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The First Woman to Win Math's Highest Award Dies at 40
Maryam Mirzakhani, the first and only woman to win the prestigious Fields Medal, called the Nobel Prize of math, died on Saturday. Mirzakhani was a professor at Stanford University, which made the announcement, saying she had breast cancer that spread to her bones. She was 40. Mirzakhani won the distinguished award, given every four years, in 2014 for her work on geometry and dynamical systems. Much of her work was highly theoretical, and Stanford's statement said it could read like ''a foreign language'' to those outside the field-''moduli spaces, Teichmuller theory, hyperbolic geometry, Ergodic theory and symplectic geometry.'' In practice, her body of work may change theoretical physicists' understanding of how the universe was formed, as well as quantum field theory. Her Fields Medal marked not only the first time a woman won since the award since its inception in 1936, but also the first time an Iranian had won.
Posted on 17 Jul 2017
For Minority Female Astronomers, a New Research Effort Backs Up Anecdotes of Harassment
Women working in astronomy and planetary sciences have long spoken up about workplace harassment; a new paper now has data to back up those anecdotes. Published in Journal of Geophysical Research: Planets,the paper, ''Double Jeopardy in Astronomy and Planetary Science: Women of Color Face Greater Risks of Gendered and Racial Harassment,'' surveyed 474 astronomers and planetary scientists about their workplace experiences from 2011 to 2015. A standout statistic: Forty percent of women of color who responded said they felt unsafe at work because of their gender or sex, while 28 percent said they had felt unsafe because of their race. Among all the scientists surveyed, women from minority racial and ethnic groups reported the highest rates of harassment, assault, and negative experiences. Although there is no one factor that explains why so many women responded that they have been harassed, two of the paper's co-authors said that some of the problems may stem from aspects specific to the field of astronomy.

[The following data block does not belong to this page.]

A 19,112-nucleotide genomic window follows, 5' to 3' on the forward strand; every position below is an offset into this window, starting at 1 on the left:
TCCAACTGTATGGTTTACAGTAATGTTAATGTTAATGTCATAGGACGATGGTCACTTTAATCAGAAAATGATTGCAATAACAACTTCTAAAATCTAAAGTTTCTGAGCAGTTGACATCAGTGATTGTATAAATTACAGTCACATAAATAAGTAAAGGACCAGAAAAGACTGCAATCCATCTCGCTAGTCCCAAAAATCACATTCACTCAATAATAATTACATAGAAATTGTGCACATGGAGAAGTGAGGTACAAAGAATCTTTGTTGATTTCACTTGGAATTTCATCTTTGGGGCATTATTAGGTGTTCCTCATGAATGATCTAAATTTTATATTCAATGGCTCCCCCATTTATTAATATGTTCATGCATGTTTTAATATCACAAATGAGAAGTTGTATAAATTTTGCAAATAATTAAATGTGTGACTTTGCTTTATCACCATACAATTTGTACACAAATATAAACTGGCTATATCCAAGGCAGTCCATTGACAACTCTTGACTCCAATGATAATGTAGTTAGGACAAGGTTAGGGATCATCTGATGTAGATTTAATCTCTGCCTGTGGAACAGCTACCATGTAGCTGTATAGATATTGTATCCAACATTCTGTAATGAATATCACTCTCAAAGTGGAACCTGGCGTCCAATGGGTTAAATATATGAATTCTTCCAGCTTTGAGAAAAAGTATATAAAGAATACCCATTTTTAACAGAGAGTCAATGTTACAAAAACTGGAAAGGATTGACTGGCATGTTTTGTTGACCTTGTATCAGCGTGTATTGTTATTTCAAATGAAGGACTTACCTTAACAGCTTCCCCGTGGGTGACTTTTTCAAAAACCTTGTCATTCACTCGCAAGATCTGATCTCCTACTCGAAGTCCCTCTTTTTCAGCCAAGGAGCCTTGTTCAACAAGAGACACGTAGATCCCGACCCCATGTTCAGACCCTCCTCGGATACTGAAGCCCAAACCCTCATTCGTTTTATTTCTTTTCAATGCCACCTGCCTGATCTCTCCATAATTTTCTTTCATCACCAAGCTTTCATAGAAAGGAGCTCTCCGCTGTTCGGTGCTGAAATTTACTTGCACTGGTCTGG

Posted on 17 Jul 2017
Ashton Kutcher Illustrates Perfectly Why There's Gender Bias In Tech
Ashton Kutcher certainly means well, but his recent attempt to talk about gender equality at work didn't go quite as the 39-year-old actor and investor likely hoped. Kutcher, who's made a name for himself in the elite, male-dominated world of venture capital investing, announced Thursday on LinkedIn that he and his partner at the VC firm he founded, Sound Ventures, plan to host an ''open dialogue'' on gender equality in the workplace and the tech industry. So far, so good. Unfortunately, Kutcher then added a list of questions that inadvertently illustrate why it's so difficult to achieve gender equality in the workplace.
Posted on 17 Jul 2017
Register for SWE's eXXec Program, August 14 - 17 2017, Vancouver
eXXec is designed for senior-level professional women (15-20 years) who want customized learning solutions to improve their knowledge, skills, and abilities (KSAs) to deliver expected high-performance strategies. To obtain the most out of the program, participants are encouraged to engage with the learning process (multiple pre- and post-learning activities) around unique challenges they are facing in order to identify possible solutions for leading self, people, change, and strategies.
Posted on 08 Jul 2017
Does Diversity Actually Increase Creativity?
Setting aside social, political, and moral reasons for encouraging a more diverse workplace, there is arguably no better incentive for promoting diversity than the premise that diverse teams and organizations are more creative. But is there actually any evidence in support of this idea? And if there is, do the potential gains in creativity produced by diversity come at the expense of interpersonal harmony and team cohesion? Here are seven findings from science.
Posted on 08 Jul 2017
Google's 2017 Diversity Report Shows Progress Hiring Women, Little Change For Minority Workers
Google released its new diversity report today, for the fourth year in a row. The tech giant, whose parent company Alphabet lands at 27 on this year's Fortune 500 list, has voluntarily released demographic data about its workforce each year since 2014 as part of its efforts to create a more inclusive culture - a process that employees say has been ''slow but real.'' The company also announced that Danielle Brown will become Google's new vice president of diversity. Brown previously worked as the chief diversity and inclusion officer at Intel. She left the company very recently, but hadn't yet announced that she'd be joining Google.